Incorporating real-time data, the map can also assist emergency services with disaster planning and enable them to simulate evacuation scenarios and the impact of crowd dispersion.
For less dramatic scenarios, the map can also be used to analyse transport flows and pedestrian movements to prevent bottlenecks and ensure a more efficient flow of movement around the city.
Virtual Singapore has two aspects that make it so significant and influential. First, the level of technological ingenuity and detail enables it to be such an accurate and evolving resource. Second, and perhaps most importantly for its long-term use, the map is open and collaborative.
Accessible to the public, as well as private, government and research sectors, Virtual Singapore has the potential to stimulate a wave of innovation and integration in the design and development of smart cities. By capturing a raft of data, Virtual Singapore can also ensure construction and infrastructure lessons are learned and shared before they pose extensive, and often expensive, urban planning problems enabling planners to design and build a better country.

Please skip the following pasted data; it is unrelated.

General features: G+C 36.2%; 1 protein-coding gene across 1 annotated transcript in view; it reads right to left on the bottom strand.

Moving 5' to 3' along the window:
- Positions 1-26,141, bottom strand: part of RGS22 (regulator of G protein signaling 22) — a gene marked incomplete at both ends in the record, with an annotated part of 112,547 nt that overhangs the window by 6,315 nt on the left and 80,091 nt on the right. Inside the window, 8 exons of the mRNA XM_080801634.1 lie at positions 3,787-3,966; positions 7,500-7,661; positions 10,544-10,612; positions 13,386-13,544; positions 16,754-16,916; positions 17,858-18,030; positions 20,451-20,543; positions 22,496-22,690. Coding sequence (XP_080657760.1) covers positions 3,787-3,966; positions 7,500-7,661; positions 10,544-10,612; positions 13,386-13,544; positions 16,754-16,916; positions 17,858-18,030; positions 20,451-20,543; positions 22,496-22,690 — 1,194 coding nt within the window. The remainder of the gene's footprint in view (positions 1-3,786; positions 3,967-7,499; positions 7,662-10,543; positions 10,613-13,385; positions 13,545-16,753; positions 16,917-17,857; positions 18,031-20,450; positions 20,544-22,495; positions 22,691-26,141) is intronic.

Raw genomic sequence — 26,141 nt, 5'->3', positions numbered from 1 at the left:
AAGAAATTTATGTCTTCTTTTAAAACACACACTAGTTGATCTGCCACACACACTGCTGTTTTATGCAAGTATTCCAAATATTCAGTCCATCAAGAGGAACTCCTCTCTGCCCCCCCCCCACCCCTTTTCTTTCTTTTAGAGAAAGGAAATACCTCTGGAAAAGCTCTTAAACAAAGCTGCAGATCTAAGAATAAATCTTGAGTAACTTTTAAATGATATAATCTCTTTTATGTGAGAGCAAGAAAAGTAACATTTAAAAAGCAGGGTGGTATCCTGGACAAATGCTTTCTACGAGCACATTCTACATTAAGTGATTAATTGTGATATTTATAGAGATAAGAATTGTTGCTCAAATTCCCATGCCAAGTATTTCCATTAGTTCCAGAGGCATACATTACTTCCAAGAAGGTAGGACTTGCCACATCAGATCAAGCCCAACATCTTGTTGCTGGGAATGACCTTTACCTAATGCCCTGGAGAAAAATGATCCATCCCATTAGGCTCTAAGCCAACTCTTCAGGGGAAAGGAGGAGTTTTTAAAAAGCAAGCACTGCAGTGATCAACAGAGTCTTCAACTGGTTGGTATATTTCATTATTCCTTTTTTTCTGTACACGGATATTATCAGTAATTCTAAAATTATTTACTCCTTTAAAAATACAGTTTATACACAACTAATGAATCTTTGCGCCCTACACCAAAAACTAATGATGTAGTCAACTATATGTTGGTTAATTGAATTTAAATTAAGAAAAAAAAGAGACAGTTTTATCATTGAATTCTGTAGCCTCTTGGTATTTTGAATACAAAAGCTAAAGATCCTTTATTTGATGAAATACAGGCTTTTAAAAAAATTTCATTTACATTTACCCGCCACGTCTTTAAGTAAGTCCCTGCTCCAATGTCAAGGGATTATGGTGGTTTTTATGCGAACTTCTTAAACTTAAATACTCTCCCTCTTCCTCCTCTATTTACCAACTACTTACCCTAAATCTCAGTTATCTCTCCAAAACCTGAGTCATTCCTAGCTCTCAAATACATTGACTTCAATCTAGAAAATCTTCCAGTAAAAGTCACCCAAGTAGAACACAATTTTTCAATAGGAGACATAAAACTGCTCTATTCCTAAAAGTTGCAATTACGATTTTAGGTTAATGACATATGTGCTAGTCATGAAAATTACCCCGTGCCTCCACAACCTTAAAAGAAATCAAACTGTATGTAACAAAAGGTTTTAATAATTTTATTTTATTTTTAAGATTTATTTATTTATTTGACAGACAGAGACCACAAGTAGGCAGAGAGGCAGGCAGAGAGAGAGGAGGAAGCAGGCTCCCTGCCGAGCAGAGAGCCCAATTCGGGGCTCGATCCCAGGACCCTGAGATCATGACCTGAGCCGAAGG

The Singapore project might be one of the most dramatic implementations of digital twin technology, but it is far from unique. Companies and governments across the world are realising the vast potential that digital twins have to allow complex and extensive counterfactual testing, with far lower ongoing costs and far less environmental impact, than more traditional methods. It is particularly crucial for public-sector organisations at a time when the new government is looking to trim spending.
As the value of digital twins becomes more apparent, so does the plain fact that unlocking maximum value requires sharing values, technology and data. One digital twin alone might be powerful, but how much more powerful would it be to combine digital twins built by different organisations, perhaps for different purposes?